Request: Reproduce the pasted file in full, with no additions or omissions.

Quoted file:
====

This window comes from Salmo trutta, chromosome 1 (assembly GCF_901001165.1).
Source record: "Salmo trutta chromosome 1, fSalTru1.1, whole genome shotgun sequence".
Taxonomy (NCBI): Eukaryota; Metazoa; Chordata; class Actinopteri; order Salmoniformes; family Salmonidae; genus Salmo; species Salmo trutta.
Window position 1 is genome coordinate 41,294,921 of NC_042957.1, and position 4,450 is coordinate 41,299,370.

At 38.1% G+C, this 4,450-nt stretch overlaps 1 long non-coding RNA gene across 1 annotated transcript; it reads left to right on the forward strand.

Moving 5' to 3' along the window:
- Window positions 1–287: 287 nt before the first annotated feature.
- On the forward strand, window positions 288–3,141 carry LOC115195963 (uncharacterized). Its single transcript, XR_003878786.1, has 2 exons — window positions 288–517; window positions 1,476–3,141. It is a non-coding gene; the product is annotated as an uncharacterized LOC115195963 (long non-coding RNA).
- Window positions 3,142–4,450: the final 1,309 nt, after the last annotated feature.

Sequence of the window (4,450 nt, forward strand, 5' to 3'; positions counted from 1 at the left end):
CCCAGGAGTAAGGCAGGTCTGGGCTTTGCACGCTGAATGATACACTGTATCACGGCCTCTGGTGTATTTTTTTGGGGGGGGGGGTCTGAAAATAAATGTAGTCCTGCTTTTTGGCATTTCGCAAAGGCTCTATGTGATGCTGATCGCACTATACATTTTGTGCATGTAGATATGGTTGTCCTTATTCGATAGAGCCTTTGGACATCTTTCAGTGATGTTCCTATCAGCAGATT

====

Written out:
This window comes from Salmo trutta, chromosome 1 (assembly GCF_901001165.1).
Source record: "Salmo trutta chromosome 1, fSalTru1.1, whole genome shotgun sequence".
Taxonomy (NCBI): Eukaryota; Metazoa; Chordata; class Actinopteri; order Salmoniformes; family Salmonidae; genus Salmo; species Salmo trutta.
Window position 1 is genome coordinate 41,294,921 of NC_042957.1, and position 4,450 is coordinate 41,299,370.

At 38.1% G+C, this 4,450-nt stretch overlaps 1 long non-coding RNA gene across 1 annotated transcript; it reads left to right on the forward strand.

Moving 5' to 3' along the window:
- Window positions 1–287: 287 nt before the first annotated feature.
- On the forward strand, window positions 288–3,141 carry LOC115195963 (uncharacterized). Its single transcript, XR_003878786.1, has 2 exons — window positions 288–517; window positions 1,476–3,141. It is a non-coding gene; the product is annotated as an uncharacterized LOC115195963 (long non-coding RNA).
- Window positions 3,142–4,450: the final 1,309 nt, after the last annotated feature.

Sequence of the window (4,450 nt, forward strand, 5' to 3'; positions counted from 1 at the left end):
CCCAGGAGTAAGGCAGGTCTGGGCTTTGCACGCTGAATGATACACTGTATCACGGCCTCTGGTGTATTTTTTTGGGGGGGGGGGTCTGAAAATAAATGTAGTCCTGCTTTTTGGCATTTCGCAAAGGCTCTATGTGATGCTGATCGCACTATACATTTTGTGCATGTAGATATGGTTGTCCTTATTCGATAGAGCCTTTGGACATCTTTCAGTGATGTTCCTATCAGCAGATT